It is a sad fact that rear end collisions are one of the most common types of car accidents. According to data released by the U.S. Department of Transportation’s National Highway Traffic Safety Administration (NHTSA), rear end collisions account for between 25 and 30 percent of all traffic accidents. That is certainly a substantial percentage, but arming yourself with knowledge and awareness can help you avoid being a statistic and facing a car that needs extensive repair—or worse.
Who’s at Fault in a Rear End Collision?
In most U.S. states, the driver of the rear ending car is found to be at fault. This means that if you rear end someone, you are likely to be liable for the cost of repairs for both cars. It is in everyone’s best interest to be aware, alert, and to consciously drive in a way that will minimize the chances of an accident.
How Rear End Collisions Occur and How to Prevent Them
Tailgating is one of the most common causes of rear end collisions: if you do not leave enough emergency braking room between you and the car in front of you, a rear end collision is far more likely to occur. Always allowing enough room between your vehicle and the vehicle in front of you will ensure you avoid a dangerous situation, and potentially costly auto body repair services that you would be responsible for covering.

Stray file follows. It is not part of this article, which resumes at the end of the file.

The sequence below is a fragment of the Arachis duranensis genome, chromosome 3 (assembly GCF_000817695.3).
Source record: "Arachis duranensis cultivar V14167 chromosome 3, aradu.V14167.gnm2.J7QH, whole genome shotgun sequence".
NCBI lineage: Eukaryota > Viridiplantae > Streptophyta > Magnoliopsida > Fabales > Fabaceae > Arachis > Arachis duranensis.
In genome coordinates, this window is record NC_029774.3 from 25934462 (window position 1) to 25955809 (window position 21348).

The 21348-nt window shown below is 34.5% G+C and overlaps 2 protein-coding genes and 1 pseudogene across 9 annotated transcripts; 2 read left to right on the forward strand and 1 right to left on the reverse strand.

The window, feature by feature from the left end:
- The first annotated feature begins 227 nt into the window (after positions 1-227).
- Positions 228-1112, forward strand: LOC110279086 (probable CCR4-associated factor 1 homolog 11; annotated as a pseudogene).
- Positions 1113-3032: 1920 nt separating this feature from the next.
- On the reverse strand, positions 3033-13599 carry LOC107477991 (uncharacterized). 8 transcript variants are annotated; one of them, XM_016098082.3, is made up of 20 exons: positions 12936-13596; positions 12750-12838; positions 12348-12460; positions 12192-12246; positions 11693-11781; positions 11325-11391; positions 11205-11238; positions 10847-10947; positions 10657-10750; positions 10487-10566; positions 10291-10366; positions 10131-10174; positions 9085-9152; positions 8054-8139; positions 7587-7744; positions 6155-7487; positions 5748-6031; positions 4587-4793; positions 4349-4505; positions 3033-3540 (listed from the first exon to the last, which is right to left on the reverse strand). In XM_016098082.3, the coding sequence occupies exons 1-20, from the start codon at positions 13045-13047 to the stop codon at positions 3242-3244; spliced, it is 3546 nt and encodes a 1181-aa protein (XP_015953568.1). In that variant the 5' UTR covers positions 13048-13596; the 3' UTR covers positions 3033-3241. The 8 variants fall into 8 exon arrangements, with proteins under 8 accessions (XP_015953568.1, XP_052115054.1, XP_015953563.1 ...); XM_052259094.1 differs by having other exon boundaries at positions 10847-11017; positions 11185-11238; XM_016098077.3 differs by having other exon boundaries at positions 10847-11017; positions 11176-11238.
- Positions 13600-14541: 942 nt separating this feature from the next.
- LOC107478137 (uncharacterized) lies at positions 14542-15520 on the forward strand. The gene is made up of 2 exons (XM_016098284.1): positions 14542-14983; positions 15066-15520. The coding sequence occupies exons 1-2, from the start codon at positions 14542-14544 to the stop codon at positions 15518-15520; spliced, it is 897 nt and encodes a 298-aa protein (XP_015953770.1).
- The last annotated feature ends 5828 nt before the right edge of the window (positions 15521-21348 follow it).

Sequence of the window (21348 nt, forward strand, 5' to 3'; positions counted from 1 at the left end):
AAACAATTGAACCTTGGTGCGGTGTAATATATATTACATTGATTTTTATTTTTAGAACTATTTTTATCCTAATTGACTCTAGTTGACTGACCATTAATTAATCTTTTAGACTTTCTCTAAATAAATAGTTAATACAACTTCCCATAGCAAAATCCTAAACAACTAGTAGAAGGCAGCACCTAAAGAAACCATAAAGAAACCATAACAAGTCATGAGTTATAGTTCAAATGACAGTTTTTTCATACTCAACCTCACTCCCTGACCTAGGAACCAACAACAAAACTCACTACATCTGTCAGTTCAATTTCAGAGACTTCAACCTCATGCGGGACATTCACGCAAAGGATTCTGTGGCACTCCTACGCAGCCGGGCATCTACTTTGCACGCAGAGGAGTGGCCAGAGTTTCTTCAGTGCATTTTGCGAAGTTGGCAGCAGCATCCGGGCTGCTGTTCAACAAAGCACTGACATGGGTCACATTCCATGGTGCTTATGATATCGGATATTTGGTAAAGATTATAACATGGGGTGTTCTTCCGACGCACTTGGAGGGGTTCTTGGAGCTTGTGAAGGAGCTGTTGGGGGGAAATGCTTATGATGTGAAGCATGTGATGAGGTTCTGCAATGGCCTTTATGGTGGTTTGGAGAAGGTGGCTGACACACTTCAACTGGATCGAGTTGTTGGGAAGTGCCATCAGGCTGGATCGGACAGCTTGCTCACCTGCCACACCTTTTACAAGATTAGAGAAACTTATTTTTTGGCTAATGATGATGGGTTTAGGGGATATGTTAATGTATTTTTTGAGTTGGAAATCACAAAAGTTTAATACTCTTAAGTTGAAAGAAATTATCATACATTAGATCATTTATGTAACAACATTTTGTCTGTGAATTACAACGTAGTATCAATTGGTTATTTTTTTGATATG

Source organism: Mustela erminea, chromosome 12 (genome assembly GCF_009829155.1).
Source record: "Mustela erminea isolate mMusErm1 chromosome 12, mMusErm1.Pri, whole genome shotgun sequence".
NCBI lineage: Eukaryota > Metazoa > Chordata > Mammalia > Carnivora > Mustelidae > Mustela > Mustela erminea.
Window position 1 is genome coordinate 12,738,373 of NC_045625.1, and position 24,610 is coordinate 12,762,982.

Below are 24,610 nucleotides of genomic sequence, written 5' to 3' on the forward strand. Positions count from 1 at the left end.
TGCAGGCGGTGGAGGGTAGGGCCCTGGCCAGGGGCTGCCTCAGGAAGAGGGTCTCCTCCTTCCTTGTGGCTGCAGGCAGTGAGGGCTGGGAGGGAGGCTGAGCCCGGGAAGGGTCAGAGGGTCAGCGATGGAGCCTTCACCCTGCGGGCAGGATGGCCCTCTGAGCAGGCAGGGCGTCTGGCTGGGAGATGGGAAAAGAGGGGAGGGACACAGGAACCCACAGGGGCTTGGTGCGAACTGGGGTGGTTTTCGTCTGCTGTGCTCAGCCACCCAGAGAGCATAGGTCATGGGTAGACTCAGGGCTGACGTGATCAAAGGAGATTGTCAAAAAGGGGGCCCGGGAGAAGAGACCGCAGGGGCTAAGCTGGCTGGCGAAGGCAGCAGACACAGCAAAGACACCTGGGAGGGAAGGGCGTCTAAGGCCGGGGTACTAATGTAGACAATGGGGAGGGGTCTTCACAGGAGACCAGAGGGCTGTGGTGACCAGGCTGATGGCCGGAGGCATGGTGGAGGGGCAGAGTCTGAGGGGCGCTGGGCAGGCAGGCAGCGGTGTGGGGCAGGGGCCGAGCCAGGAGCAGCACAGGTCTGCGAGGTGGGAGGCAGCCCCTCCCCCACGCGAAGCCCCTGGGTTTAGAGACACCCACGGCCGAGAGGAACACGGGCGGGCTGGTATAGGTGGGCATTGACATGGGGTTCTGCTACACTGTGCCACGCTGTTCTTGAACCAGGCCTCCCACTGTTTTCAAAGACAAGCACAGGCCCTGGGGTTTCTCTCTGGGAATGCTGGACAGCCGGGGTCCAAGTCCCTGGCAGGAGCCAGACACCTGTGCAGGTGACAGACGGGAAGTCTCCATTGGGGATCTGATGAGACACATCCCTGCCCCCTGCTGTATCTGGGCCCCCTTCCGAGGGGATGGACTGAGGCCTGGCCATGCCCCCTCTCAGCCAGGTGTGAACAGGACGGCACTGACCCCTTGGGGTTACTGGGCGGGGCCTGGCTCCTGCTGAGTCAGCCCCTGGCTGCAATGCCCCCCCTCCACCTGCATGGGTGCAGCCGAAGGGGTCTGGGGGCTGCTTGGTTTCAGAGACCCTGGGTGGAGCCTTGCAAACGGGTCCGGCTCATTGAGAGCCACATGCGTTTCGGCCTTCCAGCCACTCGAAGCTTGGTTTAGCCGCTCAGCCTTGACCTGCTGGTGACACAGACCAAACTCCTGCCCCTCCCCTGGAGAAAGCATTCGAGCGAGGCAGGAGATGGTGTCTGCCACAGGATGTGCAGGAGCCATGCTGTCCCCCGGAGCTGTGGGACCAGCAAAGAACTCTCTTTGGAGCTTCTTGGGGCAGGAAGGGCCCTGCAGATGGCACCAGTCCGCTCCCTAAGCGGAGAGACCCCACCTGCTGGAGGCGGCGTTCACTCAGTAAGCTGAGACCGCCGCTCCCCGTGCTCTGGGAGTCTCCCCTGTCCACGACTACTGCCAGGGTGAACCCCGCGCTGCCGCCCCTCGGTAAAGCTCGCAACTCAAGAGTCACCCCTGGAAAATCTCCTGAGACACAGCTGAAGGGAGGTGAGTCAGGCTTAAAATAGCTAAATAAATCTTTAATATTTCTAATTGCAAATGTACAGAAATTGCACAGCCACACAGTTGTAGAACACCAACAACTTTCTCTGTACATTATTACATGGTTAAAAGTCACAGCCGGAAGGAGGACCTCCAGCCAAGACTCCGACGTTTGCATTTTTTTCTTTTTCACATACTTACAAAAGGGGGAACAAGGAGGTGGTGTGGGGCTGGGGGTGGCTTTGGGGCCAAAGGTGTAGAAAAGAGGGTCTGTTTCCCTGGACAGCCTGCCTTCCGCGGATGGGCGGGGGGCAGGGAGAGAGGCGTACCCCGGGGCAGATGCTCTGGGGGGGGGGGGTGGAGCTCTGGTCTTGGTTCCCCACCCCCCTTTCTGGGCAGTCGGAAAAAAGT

Another major cause of rear end collisions (and many other types of crashes) is inattention while driving. The NHTSA reports that almost 80 percent of all car crashes involved the driver being distracted within three seconds of the accident. Driver inattention is most often caused by drowsiness, cell phone use, and adjusting the car settings or stereo, among other factors.
Avoid damaging your precious vehicle and its occupants in a rear end collision by staying aware and alert, never driving while drowsy, avoiding all cell phone use, and leaving ample room between you and the car in front of you. Your car, health, and wallet will thank you.